With the exception of a few trips north to build monumental walls and to campaign in Scotland, this legion remained attached to York until the end of the Roman period. York was given the status of Colonia, literally a “colony”. This was a legal title that linked to the presence of retired legionaries in the city but also highlighted its municipal importance.
In the early third century, Britain had been split into two provinces: Britannia Superior and Britannia Inferior. York was the capital of the new northern province, Inferior. In AD 296, Britain was further divided into four provinces and York remained as the capital of one of these, Britannia Secunda. The Emperor Septimius Severus died in the city in AD 211 and the Emperor Constantine I was proclaimed emperor here by his father Constantius Chlorus in AD 308.
What this abridged history highlights is the administrative, military, and strategic importance of York in the north of Roman Britain. It was a city connected to both the centre of the Empire and to its very edges.
No surprise then, that a wealthy young woman should reside here in the fourth century.
The objects a person is buried with are often a window into their lifestyle and identity in the ancient world. At least, they can convey the sort of lifestyle that their family wanted to project, especially if it was a public funeral where these objects may have been visible to mourners.
The multiple necklaces and unusual blue-glass flagon and glass mirror are signals of access to money. The Ivory Bangle Lady wore a silver bulla necklace as well. Bulla is Latin for “ bubble” and this relates to its shape – a sort of spherical capsule with a wide central ridge. The shape was meant to hold something, usually something used as an amulet. It might have been a plant, an inscribed papyrus fragment, a tooth, or a small figurine. There is a tradition of these objects being worn by adult women in graves in the later parts of the Romano-British period.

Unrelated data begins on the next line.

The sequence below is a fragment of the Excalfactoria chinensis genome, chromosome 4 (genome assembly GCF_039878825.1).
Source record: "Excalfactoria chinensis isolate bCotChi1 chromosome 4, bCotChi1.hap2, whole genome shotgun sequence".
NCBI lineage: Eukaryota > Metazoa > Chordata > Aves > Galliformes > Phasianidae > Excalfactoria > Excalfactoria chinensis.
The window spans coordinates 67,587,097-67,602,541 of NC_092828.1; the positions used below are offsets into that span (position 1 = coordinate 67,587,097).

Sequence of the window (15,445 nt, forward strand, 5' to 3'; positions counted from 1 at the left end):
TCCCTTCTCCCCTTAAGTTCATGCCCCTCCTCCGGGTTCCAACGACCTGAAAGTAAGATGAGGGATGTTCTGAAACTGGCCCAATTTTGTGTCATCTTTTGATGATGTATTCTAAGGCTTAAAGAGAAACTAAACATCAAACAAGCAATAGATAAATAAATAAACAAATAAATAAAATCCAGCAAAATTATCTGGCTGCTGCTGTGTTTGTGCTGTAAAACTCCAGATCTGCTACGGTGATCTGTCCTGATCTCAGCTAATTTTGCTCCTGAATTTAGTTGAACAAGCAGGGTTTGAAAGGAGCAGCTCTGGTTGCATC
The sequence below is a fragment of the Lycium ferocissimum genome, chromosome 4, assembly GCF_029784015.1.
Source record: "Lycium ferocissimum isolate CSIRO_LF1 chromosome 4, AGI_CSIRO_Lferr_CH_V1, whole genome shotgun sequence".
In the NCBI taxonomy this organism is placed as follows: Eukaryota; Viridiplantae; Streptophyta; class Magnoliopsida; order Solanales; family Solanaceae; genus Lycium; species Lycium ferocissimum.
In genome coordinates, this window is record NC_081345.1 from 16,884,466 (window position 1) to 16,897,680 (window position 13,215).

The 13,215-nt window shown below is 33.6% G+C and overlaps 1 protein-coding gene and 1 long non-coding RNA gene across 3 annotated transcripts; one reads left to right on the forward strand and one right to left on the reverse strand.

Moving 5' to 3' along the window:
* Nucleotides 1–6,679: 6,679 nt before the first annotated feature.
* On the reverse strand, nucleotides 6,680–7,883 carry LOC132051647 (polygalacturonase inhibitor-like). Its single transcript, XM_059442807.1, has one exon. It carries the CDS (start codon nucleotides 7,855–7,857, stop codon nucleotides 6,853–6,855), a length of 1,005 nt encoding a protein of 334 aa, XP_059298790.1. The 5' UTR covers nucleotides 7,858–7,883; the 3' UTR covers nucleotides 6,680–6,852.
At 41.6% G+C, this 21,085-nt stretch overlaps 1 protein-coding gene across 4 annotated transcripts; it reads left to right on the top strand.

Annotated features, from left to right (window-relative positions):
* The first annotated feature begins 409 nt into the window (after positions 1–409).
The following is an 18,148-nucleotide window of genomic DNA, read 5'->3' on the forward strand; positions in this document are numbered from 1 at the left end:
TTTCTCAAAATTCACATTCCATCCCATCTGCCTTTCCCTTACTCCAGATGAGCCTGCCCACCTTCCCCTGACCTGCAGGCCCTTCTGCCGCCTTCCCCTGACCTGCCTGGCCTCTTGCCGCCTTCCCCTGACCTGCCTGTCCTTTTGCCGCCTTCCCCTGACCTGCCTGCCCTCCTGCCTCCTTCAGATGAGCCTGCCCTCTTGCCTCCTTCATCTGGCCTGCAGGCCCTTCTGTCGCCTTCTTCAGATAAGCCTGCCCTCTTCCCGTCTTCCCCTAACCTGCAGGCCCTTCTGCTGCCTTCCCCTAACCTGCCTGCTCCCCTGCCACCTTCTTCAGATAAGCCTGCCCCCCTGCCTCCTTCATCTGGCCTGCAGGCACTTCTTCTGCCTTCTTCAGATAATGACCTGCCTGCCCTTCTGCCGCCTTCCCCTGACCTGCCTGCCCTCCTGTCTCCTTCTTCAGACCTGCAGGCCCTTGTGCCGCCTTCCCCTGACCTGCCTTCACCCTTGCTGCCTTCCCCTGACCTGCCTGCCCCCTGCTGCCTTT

The jet and ivory bangles are, however, crucially important objects in this grave. One prevailing theory regarding the ancestry and early life of the Ivory Bangle Lady is that she grew up in north Africa or was, through one of her parents, linked to this area.
The ivory bangles she wore in death are made from African elephant ivory. She migrated to York, in the north of Roman Britain from somewhere coastal around the Mediterranean basin. The jet bangles she wore are locally sourced Whitby-jet. The combination of both on each wrist is a microcosm of her own biography. Her own migration story was being presented through the objects in her grave.
The plaque in her grave is an openwork, bone inscription reading SOROR AVE VIVAS IN DEO, i.e. “Hail sister, may you live in God”. It is one of the few Christian artefacts from Roman York and highlights the presence of an early Christian community in late Roman York.
What is unclear is whether this means that the women in the grave was a practising Christian or whether she was a pagan or agnostic who had links to the Christian community, or even if this is evidence of a fluid relationship between them.